Why You Should be Walking, Science Says

Jennifer Purdie
by Jennifer Purdie
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Why You Should be Walking, Science Says

Whether you want to make healthy changes by working out, need to rehab a knee injury or simply prefer fresh-air exercise, walking is a great solution. Even for the avid marathoner, switching to a walk/run race program can help. “If you slow down, it lowers the odds that you will get injured and enables you to do more marathons in a row,” says Clyde Shank, a Plano, Texas, runner who has completed almost 300 marathons.

“Walking is one of the easiest exercises you can do; all you need is a pair of shoes,” says Meghan Kennihan, USATF run coach and NASM certified personal trainer. Plus, can do it almost anywhere.

HEALTH BENEFITS OF WALKING

To help influence you on the appeal of this exercise, the following additional health benefits of walking are backed by research:   

FEW-TO-NO ADVERSE SIDE EFFECTS

In an extensive review published in the British Journal of Sports Medicine of walking group program studies, researchers found “no notable adverse side effects” on those who participated in walking groups. Instead, researchers found significant perks, including reductions in blood pressure, cholesterol levels, resting heart rates, body mass index and depression levels.

OFFERS RELIEF FROM DISEASE

Quality of life, more often than not, falters when dealing with a debilitating disease. But walking is one way to cope with a disease’s negative side effects. In a review published in Europe PMC, the author found walking can help with self-care and counter the lethargy and lack of social activity faced by those diagnosed with cancer.

HELPS WITH GLYCEMIC CONTROL

Using three databases and 18 studies, researchers published a review of walking effects on glycemic control among Type 2 diabetes patients in PLOS One. They found supervised walking vastly decreased A1c levels (diabetics have elevated levels) and helped ensure glycemic control. If you decide to walk as a form of cardiovascular exercise, the researchers recommend using supervision (i.e., using a coach for a walking program) or using motivational strategies when walking without supervision (i.e., following an online program).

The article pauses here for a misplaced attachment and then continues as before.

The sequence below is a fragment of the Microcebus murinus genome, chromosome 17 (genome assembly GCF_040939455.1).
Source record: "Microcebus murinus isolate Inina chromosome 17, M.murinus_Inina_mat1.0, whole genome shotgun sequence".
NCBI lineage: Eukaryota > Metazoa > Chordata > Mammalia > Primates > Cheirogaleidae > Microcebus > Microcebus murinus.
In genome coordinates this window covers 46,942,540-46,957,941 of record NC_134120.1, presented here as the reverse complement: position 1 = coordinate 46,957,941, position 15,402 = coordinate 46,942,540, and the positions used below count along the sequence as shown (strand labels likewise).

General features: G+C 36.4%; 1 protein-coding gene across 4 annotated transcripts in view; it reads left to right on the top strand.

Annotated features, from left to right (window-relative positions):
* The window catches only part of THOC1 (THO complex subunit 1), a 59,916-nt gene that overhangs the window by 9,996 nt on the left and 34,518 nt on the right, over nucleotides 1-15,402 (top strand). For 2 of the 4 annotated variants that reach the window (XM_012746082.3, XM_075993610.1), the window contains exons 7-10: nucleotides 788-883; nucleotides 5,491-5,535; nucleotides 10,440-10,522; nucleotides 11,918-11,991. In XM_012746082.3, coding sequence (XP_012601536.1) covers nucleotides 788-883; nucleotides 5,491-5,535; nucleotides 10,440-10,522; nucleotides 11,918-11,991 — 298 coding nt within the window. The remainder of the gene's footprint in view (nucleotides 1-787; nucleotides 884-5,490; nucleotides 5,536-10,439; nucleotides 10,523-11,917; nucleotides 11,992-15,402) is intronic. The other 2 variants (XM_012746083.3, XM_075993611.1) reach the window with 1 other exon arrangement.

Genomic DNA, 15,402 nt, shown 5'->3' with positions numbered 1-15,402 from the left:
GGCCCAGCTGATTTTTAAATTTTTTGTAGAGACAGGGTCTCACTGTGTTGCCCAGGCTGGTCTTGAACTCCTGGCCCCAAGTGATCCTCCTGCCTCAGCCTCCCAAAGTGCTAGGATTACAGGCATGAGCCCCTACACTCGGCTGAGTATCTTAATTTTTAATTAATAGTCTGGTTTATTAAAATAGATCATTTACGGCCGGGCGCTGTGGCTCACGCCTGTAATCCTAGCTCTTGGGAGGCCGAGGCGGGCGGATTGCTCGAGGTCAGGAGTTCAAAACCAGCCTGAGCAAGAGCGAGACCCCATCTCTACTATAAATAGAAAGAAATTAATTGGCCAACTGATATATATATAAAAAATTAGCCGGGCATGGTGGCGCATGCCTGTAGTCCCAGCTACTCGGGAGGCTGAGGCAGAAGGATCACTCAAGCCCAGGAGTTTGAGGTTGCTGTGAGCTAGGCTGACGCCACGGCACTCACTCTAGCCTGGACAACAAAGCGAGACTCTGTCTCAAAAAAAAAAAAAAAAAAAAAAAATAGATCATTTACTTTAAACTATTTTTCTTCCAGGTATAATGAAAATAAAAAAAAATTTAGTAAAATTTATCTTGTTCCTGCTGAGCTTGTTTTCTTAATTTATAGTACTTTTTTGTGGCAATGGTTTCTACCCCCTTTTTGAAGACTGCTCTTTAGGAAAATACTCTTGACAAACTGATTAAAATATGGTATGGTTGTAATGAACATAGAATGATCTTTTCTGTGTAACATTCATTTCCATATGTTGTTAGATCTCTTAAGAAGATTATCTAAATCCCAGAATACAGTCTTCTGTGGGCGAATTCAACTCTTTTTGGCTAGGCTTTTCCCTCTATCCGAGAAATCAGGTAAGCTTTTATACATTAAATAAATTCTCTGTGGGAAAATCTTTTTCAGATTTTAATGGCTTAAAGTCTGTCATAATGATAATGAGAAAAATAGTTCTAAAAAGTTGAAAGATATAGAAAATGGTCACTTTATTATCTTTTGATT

STAVES OFF TYPE 2 DIABETES

Researchers, in a study published in The American Journal of Clinical Nutrition, studied six sedentary, obese men ages 19–31 who participated in a walking program five days a week for 16 weeks. They found the men lowered their fasting blood sugar, reduced their insulin levels by 43% and decreased their insulin/glucose concentrations by 36%. The men also reduced body fat stores and internal insulin requirements.

HELPS THE BRAIN

In the Journal of American Geriatrics Society, researchers studied 150 men and women ages 68–76 who participated in a community-based walking program just once a week for 90 minutes for three months. Results showed that walkers experienced higher word fluency and motor function than a control group.

2 WAYS TO GET STARTED

1. JOIN AN INTERNET SUPPORT GROUP

In a study published in the Journal of Medical Internet Research, researchers found walkers participating in an online community completed a walking program with 13% higher rates than those with no online community arm. Their conclusion? “Online communities may be a promising approach to reducing attrition.”

Kennihan agrees. “The only barrier for most people [to walk] is motivation. That is where online walking programs can be helpful.” She says they hold you accountable, provide support and offer encouragement from those with similar goals.

2. WALK A DOG

You do not need to get your own dog; you simply need one to walk. In a study from Clinical Nursing Research, 26 participants walked certified therapy dogs with a handler five days a week for 26 or 50 weeks. The 26-week group adhered to the program at a rate of 52%; the 50-week group adhered at a rate of 72%. The most common reason walkers stuck to the program was because the dogs need “us to walk them.”

About the Author

Jennifer Purdie
Jennifer Purdie
Jennifer is a Southern California-based freelance writer who covers topics such as health, fitness, lifestyle and travel for both national and regional publications. She runs marathons across the world and is an Ironman finisher. She is also a certified personal trainer through the National Academy of Sports Medicine. You can follow her on Twitter @jenpurdie.

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